With the newly reclaimed Everglades land and the construction of the canals, the land was being promoted throughout the United States. In 1912, soon land developers had sold 20,000 lots in just a few months. Farmers were being promised through advertisements that within eight weeks of arrival, they could be making a living. For many though, it took at least two months to just clear the land. Immediately they started burning off the sawgrass and other vegetation only to find out the peat would continue to burn. Plowing became a nightmare as the animals and tractors would get mired in the muck and were useless. Then when the muck dried, it turned to a fine black power and created dust storms. Crops initially were lush and sprouted quickly, but just as quick they wilted and died. The farmers were at a loss as to why this was happening.

Hunting in towns near the Everglades became popular. Most hunted for raccoons and otters for their skins. With hunger unchecked, one hunter at Lake Okeechobee killed 250 alligators and 172 others. In the late 19th and 20th centuries, women’s hats contained bird feathers, making the plumes on the water bird most desirable.

It is estimated that five million birds were killed for their feathers in 1886. The hunts took place in the spring when their feathers were colored for mating and nesting. Plumes, also known as aigrettes in the millinery business sold for $32 an ounce. In 1915 that was the same price as gold. A $17 million a year industry, millinery motivated plume harvesters to lay in watch of nests of egrets and many colored birds during nesting season. The hunters would shoot the parent with small-bore rifles, leaving the chicks to starve. The plumes of the Everglades wading birds could be found in Havana, New York City, London, and Paris. On a good day, hunters collected plumes from a hundred birds.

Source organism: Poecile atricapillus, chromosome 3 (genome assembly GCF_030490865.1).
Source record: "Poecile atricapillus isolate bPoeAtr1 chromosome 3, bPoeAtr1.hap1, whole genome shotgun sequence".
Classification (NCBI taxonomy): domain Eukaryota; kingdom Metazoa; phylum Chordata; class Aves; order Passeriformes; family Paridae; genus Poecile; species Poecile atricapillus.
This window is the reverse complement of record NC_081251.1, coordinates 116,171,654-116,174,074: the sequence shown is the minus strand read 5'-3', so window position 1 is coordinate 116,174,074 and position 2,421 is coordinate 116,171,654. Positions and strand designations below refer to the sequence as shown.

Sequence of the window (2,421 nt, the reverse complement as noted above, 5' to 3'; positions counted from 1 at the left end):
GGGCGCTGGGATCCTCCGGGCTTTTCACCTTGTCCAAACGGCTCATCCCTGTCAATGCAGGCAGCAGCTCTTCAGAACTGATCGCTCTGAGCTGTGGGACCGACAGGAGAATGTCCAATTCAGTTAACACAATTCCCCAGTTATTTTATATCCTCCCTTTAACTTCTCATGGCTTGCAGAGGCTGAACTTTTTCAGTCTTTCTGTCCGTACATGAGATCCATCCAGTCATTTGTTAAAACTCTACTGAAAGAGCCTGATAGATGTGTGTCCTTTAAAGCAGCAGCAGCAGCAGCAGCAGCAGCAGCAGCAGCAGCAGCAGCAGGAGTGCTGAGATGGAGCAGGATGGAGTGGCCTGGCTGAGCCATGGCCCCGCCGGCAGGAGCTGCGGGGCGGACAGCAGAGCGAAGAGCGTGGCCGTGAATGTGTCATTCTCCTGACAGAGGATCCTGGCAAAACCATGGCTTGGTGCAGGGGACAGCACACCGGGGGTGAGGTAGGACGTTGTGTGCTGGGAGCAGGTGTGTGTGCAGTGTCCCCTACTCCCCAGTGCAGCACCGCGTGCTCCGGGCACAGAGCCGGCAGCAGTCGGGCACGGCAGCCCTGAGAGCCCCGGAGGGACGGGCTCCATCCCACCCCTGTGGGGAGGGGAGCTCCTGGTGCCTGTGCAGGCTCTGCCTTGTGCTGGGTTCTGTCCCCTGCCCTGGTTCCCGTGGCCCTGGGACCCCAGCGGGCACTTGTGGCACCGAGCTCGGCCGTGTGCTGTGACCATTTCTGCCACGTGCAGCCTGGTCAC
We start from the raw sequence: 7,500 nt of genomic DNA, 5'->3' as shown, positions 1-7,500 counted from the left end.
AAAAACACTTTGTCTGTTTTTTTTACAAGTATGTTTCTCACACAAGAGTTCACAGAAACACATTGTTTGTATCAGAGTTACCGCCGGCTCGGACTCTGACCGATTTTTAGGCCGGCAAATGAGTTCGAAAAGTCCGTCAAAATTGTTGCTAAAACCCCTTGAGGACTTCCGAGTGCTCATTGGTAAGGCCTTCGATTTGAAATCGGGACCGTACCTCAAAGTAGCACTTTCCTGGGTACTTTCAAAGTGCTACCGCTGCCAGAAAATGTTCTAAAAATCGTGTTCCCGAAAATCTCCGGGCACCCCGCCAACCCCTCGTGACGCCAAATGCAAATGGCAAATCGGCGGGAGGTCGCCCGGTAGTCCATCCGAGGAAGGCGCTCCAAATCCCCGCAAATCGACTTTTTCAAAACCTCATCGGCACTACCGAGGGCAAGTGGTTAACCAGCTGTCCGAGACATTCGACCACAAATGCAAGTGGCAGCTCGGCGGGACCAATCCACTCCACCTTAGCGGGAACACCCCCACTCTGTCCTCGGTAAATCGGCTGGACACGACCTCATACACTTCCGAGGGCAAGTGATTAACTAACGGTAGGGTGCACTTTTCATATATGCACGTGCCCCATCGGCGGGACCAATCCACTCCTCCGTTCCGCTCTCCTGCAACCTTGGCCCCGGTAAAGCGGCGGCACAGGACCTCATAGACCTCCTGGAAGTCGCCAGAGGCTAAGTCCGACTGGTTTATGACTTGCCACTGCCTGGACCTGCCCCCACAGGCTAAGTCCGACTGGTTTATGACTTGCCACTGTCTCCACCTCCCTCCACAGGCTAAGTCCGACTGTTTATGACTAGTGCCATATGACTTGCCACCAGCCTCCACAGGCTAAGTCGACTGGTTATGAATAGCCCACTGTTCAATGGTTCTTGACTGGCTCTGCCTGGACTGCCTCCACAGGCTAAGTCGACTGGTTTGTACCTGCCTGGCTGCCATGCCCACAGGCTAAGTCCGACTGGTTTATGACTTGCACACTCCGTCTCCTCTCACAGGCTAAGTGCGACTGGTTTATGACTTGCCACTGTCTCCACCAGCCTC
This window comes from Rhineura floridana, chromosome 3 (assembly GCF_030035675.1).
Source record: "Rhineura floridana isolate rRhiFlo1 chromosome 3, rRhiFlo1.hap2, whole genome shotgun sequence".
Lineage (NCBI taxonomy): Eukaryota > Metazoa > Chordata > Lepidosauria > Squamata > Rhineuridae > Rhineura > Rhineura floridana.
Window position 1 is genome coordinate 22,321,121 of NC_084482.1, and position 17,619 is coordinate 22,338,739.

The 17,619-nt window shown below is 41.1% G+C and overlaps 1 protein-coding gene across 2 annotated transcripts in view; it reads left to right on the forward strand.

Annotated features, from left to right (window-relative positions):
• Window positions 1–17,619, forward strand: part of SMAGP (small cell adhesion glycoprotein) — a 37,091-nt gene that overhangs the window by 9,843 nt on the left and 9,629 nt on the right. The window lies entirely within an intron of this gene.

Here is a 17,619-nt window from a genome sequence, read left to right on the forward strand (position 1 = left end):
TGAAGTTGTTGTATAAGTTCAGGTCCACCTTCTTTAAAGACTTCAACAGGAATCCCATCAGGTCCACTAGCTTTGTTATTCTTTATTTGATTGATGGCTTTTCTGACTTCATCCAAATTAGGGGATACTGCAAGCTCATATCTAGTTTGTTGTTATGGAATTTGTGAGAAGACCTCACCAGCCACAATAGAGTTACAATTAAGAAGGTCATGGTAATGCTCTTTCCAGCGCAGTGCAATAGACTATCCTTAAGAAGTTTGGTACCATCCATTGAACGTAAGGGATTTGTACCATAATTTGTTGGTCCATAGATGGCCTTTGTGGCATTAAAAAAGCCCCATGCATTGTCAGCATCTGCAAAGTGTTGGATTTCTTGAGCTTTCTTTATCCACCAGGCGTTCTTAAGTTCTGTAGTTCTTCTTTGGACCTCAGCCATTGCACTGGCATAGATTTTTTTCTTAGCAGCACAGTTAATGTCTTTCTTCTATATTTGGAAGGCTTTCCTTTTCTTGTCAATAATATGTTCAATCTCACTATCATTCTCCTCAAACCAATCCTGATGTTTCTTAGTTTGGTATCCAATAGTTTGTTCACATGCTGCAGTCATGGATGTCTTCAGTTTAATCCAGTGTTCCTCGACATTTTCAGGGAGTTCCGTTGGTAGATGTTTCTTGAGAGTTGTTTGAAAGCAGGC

During Prohibition, rum-runners used the Everglades as a hiding spot. There were never enough law enforcement officers to patrol the vast land. With the arrival of the railroad, and a remedy of adding a trace amount of copper to the soil fixed the crops from sprouting and dying quickly. This soon created a population boom in towns like Moore Haven, Clewiston and Belle Glade. In South Florida, the primary crop became sugarcane. A second real estate boom in Miami earned a developer in Coral Gables $150 million. North of Miami, undeveloped land sold for $30,600 an acre. Newspapers published in 1925 in Miami weighed over 7 pounds. Most of it was real estate ads. Suddenly, palm trees replaced the Mangrove trees to improve the view. Unfortunately, acres of South Florida slash pine was cleared for development. As it is today, waterfront property was the most highly valued.

Photograph credit: Opera singer Emmy Destinn Wearing a plume-covered hat, c. 1909.Library of Congress Prints and Photographs Division Washington, D.C.

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